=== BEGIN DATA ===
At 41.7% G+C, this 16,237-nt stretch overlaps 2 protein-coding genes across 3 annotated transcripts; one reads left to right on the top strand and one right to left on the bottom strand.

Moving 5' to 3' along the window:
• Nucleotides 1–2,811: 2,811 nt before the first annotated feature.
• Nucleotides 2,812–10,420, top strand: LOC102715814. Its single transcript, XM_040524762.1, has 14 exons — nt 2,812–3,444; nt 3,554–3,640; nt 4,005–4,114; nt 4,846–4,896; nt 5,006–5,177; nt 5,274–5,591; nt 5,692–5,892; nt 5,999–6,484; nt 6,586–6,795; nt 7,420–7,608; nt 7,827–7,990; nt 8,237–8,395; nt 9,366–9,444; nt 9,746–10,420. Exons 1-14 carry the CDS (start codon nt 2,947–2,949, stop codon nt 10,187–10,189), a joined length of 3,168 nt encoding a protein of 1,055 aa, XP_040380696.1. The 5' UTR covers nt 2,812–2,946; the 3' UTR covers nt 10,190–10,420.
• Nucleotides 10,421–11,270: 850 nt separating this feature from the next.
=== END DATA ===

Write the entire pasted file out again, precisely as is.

At 41.7% G+C, this 16,237-nt stretch overlaps 2 protein-coding genes across 3 annotated transcripts; one reads left to right on the top strand and one right to left on the bottom strand.

Moving 5' to 3' along the window:
• Nucleotides 1–2,811: 2,811 nt before the first annotated feature.
• Nucleotides 2,812–10,420, top strand: LOC102715814. Its single transcript, XM_040524762.1, has 14 exons — nt 2,812–3,444; nt 3,554–3,640; nt 4,005–4,114; nt 4,846–4,896; nt 5,006–5,177; nt 5,274–5,591; nt 5,692–5,892; nt 5,999–6,484; nt 6,586–6,795; nt 7,420–7,608; nt 7,827–7,990; nt 8,237–8,395; nt 9,366–9,444; nt 9,746–10,420. Exons 1-14 carry the CDS (start codon nt 2,947–2,949, stop codon nt 10,187–10,189), a joined length of 3,168 nt encoding a protein of 1,055 aa, XP_040380696.1. The 5' UTR covers nt 2,812–2,946; the 3' UTR covers nt 10,190–10,420.
• Nucleotides 10,421–11,270: 850 nt separating this feature from the next.